<img src="https://secure.leadforensics.com/133892.png" alt="" style="display:none;">

 

blog post performance_final (1)

In your industry, you might experience a slow down at some point within your Microsoft Dynamics GP system. Next, it's troubleshooting time.

This can be challenging to your daily business operations and requires the implementation of a strategic game plan. Without further preface, let’s dive into four ways you can troubleshoot performance issues in your system.

1. Define “slow”: Before finding a solution, understand your issues and how it affects your operations. Did the specific task take significantly longer starting on a certain date? How long does this process normally take? Did anything change in your environment, server or application since this started happening? Is there a certain time of the day that it seems to be worse?

2. Set a benchmark: Take a backup of the database you're troubleshooting and copy it into a TEST database. Run the process on the TEST database and mark down how long it takes.

3. Break it down: There are far too many variables in play with the architecture of Microsoft Dynamics GP to just randomly troubleshoot. By isolating the issue down to a smaller scale, you’ll be able to uncover more clues as to what is causing it and thus be able to put a resolution in place.

  • Network - Time the same process directly on a client on the SQL server and then again on a locally installed or RDS client. If vastly different, then I would put your focus on troubleshooting network bandwidth.
  • Server – Check server logs, new applications that were installed, windows updates, group policy changes, anti-virus exclusions for database files. Monitor overall server CPU and memory utilization.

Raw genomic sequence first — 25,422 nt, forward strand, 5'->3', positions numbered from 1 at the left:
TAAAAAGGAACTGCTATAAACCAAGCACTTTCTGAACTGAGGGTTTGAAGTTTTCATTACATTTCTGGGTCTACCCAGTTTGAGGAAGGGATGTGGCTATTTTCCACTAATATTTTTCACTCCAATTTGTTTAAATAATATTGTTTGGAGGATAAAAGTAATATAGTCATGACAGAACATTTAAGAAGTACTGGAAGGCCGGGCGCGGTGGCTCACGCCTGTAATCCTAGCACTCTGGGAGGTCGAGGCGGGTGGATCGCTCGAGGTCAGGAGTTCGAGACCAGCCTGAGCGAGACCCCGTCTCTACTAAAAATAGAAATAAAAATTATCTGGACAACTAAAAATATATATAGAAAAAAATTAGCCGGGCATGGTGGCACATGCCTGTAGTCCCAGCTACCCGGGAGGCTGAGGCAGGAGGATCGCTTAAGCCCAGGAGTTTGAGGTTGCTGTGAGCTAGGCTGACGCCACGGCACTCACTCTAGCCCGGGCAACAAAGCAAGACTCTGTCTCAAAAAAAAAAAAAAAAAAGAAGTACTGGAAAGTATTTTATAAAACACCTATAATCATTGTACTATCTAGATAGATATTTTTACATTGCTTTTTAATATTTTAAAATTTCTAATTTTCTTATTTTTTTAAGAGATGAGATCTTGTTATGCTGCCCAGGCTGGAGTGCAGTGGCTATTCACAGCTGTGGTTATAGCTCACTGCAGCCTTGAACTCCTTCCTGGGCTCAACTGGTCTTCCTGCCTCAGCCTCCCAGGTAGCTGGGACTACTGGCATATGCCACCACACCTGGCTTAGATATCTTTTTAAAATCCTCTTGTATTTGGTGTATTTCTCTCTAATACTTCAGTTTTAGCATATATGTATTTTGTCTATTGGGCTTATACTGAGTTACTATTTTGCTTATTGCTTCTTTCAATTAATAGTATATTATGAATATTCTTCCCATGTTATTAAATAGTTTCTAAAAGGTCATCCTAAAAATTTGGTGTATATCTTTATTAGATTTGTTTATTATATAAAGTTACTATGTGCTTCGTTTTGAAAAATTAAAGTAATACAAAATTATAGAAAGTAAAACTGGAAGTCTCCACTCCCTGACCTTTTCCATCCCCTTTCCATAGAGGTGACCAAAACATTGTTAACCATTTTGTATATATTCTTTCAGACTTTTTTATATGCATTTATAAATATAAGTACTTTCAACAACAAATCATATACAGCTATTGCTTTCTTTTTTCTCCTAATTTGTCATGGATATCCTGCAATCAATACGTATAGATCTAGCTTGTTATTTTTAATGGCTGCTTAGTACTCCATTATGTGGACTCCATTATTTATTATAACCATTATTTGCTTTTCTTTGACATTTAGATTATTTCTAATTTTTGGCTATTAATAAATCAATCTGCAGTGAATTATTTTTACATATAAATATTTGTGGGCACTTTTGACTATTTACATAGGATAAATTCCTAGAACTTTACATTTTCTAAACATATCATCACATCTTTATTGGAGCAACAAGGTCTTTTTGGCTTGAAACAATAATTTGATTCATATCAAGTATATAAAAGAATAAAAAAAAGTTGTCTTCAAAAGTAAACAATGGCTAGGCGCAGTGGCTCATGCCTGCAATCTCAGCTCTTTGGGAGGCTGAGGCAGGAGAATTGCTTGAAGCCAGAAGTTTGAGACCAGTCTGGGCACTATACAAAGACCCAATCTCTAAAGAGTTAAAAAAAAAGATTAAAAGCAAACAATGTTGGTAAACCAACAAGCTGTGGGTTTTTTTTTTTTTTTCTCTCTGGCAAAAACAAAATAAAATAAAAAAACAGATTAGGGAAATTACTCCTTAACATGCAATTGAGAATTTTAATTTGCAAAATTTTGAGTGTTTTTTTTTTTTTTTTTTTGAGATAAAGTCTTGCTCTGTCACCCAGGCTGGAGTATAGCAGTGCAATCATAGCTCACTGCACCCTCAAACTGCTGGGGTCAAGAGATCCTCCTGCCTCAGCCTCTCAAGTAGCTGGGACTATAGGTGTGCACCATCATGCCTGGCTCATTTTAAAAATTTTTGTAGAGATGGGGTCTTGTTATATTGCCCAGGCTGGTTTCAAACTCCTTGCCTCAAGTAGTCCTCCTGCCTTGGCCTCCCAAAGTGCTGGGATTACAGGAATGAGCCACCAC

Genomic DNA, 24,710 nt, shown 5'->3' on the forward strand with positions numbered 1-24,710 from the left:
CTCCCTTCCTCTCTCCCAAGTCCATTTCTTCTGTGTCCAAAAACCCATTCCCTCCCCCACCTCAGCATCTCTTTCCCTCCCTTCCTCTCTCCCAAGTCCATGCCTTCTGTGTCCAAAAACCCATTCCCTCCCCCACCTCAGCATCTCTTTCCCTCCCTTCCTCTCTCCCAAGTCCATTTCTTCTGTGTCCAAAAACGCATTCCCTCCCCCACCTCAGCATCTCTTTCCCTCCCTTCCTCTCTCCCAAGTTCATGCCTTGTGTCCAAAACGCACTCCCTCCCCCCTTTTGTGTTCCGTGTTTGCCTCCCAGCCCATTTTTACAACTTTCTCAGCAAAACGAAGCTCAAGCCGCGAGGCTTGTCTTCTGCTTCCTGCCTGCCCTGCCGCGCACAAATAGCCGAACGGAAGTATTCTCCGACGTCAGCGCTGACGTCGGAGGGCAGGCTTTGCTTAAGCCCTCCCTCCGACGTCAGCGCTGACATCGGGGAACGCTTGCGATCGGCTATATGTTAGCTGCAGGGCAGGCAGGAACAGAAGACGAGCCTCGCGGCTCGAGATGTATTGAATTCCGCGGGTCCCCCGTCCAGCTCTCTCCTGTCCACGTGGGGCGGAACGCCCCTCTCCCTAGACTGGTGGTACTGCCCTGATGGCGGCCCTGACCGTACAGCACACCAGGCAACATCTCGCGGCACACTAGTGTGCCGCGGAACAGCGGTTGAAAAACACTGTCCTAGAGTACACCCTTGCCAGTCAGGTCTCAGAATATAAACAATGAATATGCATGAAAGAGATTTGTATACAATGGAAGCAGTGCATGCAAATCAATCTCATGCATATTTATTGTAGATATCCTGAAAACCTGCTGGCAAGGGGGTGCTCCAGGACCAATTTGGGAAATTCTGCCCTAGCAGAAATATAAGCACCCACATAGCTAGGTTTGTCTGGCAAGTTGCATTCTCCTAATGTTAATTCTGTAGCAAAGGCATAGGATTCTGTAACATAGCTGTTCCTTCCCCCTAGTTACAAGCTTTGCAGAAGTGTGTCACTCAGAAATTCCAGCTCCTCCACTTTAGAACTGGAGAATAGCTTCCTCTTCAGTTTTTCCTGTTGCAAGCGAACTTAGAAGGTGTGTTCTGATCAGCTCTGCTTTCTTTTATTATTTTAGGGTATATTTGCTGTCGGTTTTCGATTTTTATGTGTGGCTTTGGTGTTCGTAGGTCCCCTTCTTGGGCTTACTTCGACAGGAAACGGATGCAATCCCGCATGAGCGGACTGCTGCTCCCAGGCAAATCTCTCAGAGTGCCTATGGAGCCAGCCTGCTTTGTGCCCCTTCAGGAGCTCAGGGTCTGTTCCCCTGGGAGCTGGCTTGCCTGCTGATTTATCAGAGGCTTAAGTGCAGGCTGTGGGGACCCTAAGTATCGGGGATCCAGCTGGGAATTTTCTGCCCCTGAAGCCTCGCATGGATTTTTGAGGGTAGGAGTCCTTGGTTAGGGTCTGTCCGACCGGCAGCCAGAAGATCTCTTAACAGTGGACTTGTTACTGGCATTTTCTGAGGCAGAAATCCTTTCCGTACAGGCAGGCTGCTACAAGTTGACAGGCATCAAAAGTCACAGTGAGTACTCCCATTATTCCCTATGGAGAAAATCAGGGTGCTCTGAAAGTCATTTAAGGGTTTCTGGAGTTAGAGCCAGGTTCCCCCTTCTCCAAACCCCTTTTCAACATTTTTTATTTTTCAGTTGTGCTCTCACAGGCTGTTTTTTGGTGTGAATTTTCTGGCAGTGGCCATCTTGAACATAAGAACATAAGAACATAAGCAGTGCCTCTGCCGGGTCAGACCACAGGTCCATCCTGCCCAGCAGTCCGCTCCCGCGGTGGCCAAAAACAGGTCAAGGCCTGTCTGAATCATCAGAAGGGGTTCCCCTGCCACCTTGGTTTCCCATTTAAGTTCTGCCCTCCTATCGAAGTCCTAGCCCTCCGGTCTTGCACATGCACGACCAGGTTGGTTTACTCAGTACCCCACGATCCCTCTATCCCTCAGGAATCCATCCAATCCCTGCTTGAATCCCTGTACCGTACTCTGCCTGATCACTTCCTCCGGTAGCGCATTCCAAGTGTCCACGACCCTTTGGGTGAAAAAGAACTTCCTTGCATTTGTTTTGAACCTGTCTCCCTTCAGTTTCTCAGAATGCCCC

• Client Application – Test the issue from two different Microsoft Dynamics GP application installs and compare the results. Remove products from the Dynamic.set file and test again. 
  • Database – Check to see if database maintenance is being ran on each database. Check knowledge base articles for potential known issues with Microsoft Dynamics GP or ISV product versions. Start a SQL profile trace to capture more detail on what is going on during this process. Export the results to an Excel spreadsheet and then narrow down the result set by sorting by failures, a specific user or largest processing time of a task. 
  • User/Company – does the same slowness happen for all users in all Great Plains companies or not? If yes, then you can rule out a specific user or user security.

How to troubleshoot performance issues in Great Plains Dynamics (2)


4. Document each step of the process: This can be a tedious process that's rarely solved in the first attempt. It usually takes some time to isolate, test and monitor—then repeat this process. The last thing you want to do is start from the beginning and not remember what you have completed in your troubleshooting process.

For more GP tips and tricks check out our webinar session, found in the link below.

Demo - Let's Learn Live - Microsoft Dynamics GP

Topics

Discuss this post

Recommended posts

Your ERP go-live is a huge milestone and major victory, but it's by no means the final step in your ERP investment journey. While going live on-time and on-budget is a measure of success, it’s just one part of the ERP realization puzzle—not the finish line.
Often we come across tech news that amazes us and in the blink of an eye, it’s implemented. New technology can push the frontiers of what’s possible and imaginable. A classic example is Microsoft’s continuous update cycle for Dynamics 365 for Finance & Operations because it allows businesses to simplify their operations and free up resources to add value.
Is your organization equipped to handle the loss of a key IT team member? What if your organization is thrown into a crisis when that person leaves? Is this risk affordable? Organizations need to develop a contingency plan to reduce its dependency in the event of personnel being away.
Your post-implementation ERP support might be a mess... Too often in a sales cycle, prospective customers are sold one of two models for post implementation support. Either you’re told that the original implementation team will always be available for support, or that you will be transferred to a dedicated support team that will handle all your requests. Neither is an ideal solution — here’s why.
right-arrow share search phone phone-filled menu filter envelope envelope-filled close checkmark caret-down arrow-up arrow-right arrow-left arrow-down